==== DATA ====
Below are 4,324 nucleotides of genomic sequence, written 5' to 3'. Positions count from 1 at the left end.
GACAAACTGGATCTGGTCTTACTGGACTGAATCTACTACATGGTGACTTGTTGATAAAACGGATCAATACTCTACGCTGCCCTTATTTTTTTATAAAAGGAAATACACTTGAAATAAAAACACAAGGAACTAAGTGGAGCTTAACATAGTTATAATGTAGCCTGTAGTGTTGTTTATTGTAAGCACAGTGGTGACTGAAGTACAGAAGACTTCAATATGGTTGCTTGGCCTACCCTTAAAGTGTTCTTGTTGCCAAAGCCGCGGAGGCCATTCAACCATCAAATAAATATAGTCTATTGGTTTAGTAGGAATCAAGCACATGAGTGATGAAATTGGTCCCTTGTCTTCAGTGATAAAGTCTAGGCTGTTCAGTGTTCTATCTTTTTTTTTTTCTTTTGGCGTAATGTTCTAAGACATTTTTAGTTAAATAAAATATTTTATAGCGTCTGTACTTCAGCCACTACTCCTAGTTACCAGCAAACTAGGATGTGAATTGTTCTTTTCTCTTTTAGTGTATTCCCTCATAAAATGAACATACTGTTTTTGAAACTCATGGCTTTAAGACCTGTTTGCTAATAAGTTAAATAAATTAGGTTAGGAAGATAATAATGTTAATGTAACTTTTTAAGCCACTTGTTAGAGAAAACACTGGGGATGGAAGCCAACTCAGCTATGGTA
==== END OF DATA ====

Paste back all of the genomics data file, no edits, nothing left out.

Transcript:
Below are 4,324 nucleotides of genomic sequence, written 5' to 3'. Positions count from 1 at the left end.
GACAAACTGGATCTGGTCTTACTGGACTGAATCTACTACATGGTGACTTGTTGATAAAACGGATCAATACTCTACGCTGCCCTTATTTTTTTATAAAAGGAAATACACTTGAAATAAAAACACAAGGAACTAAGTGGAGCTTAACATAGTTATAATGTAGCCTGTAGTGTTGTTTATTGTAAGCACAGTGGTGACTGAAGTACAGAAGACTTCAATATGGTTGCTTGGCCTACCCTTAAAGTGTTCTTGTTGCCAAAGCCGCGGAGGCCATTCAACCATCAAATAAATATAGTCTATTGGTTTAGTAGGAATCAAGCACATGAGTGATGAAATTGGTCCCTTGTCTTCAGTGATAAAGTCTAGGCTGTTCAGTGTTCTATCTTTTTTTTTTTCTTTTGGCGTAATGTTCTAAGACATTTTTAGTTAAATAAAATATTTTATAGCGTCTGTACTTCAGCCACTACTCCTAGTTACCAGCAAACTAGGATGTGAATTGTTCTTTTCTCTTTTAGTGTATTCCCTCATAAAATGAACATACTGTTTTTGAAACTCATGGCTTTAAGACCTGTTTGCTAATAAGTTAAATAAATTAGGTTAGGAAGATAATAATGTTAATGTAACTTTTTAAGCCACTTGTTAGAGAAAACACTGGGGATGGAAGCCAACTCAGCTATGGTA